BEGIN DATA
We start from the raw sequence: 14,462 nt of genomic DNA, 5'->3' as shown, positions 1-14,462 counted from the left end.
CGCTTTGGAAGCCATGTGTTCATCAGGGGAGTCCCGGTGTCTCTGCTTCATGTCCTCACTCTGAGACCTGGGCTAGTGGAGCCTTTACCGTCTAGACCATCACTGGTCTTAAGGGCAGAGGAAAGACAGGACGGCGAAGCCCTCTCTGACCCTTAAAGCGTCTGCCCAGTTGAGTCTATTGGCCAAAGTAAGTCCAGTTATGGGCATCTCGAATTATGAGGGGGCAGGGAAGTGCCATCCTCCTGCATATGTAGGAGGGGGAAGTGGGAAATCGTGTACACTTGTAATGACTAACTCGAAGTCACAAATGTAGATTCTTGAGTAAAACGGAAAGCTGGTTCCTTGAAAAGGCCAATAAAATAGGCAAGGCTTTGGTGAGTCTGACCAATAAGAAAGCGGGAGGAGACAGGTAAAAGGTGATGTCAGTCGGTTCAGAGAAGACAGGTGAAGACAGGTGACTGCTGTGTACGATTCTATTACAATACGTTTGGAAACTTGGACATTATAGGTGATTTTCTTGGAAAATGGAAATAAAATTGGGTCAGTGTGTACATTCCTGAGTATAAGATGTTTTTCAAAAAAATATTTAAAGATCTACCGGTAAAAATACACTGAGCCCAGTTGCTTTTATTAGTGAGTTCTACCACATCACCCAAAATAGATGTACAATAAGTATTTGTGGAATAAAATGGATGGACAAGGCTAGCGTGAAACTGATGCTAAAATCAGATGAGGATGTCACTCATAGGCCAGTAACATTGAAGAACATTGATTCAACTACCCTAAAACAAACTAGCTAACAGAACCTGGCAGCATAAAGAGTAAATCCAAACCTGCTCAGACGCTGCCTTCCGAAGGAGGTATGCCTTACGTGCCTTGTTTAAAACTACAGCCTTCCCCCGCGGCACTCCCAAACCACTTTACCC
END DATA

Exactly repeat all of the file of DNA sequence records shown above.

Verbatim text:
We start from the raw sequence: 14,462 nt of genomic DNA, 5'->3' as shown, positions 1-14,462 counted from the left end.
CGCTTTGGAAGCCATGTGTTCATCAGGGGAGTCCCGGTGTCTCTGCTTCATGTCCTCACTCTGAGACCTGGGCTAGTGGAGCCTTTACCGTCTAGACCATCACTGGTCTTAAGGGCAGAGGAAAGACAGGACGGCGAAGCCCTCTCTGACCCTTAAAGCGTCTGCCCAGTTGAGTCTATTGGCCAAAGTAAGTCCAGTTATGGGCATCTCGAATTATGAGGGGGCAGGGAAGTGCCATCCTCCTGCATATGTAGGAGGGGGAAGTGGGAAATCGTGTACACTTGTAATGACTAACTCGAAGTCACAAATGTAGATTCTTGAGTAAAACGGAAAGCTGGTTCCTTGAAAAGGCCAATAAAATAGGCAAGGCTTTGGTGAGTCTGACCAATAAGAAAGCGGGAGGAGACAGGTAAAAGGTGATGTCAGTCGGTTCAGAGAAGACAGGTGAAGACAGGTGACTGCTGTGTACGATTCTATTACAATACGTTTGGAAACTTGGACATTATAGGTGATTTTCTTGGAAAATGGAAATAAAATTGGGTCAGTGTGTACATTCCTGAGTATAAGATGTTTTTCAAAAAAATATTTAAAGATCTACCGGTAAAAATACACTGAGCCCAGTTGCTTTTATTAGTGAGTTCTACCACATCACCCAAAATAGATGTACAATAAGTATTTGTGGAATAAAATGGATGGACAAGGCTAGCGTGAAACTGATGCTAAAATCAGATGAGGATGTCACTCATAGGCCAGTAACATTGAAGAACATTGATTCAACTACCCTAAAACAAACTAGCTAACAGAACCTGGCAGCATAAAGAGTAAATCCAAACCTGCTCAGACGCTGCCTTCCGAAGGAGGTATGCCTTACGTGCCTTGTTTAAAACTACAGCCTTCCCCCGCGGCACTCCCAAACCACTTTACCC